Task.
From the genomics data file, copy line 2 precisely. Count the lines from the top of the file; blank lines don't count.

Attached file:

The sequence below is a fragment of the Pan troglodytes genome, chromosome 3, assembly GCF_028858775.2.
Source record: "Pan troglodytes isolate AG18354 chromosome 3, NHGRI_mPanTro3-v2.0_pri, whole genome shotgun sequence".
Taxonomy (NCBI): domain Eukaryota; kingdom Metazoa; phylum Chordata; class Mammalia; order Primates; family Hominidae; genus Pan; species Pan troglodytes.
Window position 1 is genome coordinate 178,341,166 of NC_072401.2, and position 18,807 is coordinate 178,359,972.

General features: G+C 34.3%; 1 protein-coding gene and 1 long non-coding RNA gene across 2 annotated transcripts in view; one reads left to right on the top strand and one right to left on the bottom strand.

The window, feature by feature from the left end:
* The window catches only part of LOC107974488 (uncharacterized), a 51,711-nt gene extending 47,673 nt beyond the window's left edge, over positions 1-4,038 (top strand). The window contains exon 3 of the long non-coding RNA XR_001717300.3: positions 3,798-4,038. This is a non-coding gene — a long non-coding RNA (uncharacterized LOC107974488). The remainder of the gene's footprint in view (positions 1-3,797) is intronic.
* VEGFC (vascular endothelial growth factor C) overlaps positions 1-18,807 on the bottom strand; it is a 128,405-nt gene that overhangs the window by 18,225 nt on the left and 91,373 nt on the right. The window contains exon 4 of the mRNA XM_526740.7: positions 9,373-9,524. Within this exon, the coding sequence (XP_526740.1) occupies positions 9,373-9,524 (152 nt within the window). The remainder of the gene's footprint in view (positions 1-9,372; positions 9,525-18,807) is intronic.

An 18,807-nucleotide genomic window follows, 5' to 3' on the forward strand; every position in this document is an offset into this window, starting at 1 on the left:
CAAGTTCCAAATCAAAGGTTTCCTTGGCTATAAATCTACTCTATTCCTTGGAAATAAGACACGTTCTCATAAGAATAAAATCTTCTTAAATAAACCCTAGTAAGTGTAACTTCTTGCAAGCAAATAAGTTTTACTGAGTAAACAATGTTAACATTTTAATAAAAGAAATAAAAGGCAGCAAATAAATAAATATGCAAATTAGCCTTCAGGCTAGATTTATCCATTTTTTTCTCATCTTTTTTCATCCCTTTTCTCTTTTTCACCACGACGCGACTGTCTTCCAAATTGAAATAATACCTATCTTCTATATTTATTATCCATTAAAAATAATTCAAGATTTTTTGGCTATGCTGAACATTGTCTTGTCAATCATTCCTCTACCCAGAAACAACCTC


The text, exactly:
Source record: "Pan troglodytes isolate AG18354 chromosome 3, NHGRI_mPanTro3-v2.0_pri, whole genome shotgun sequence".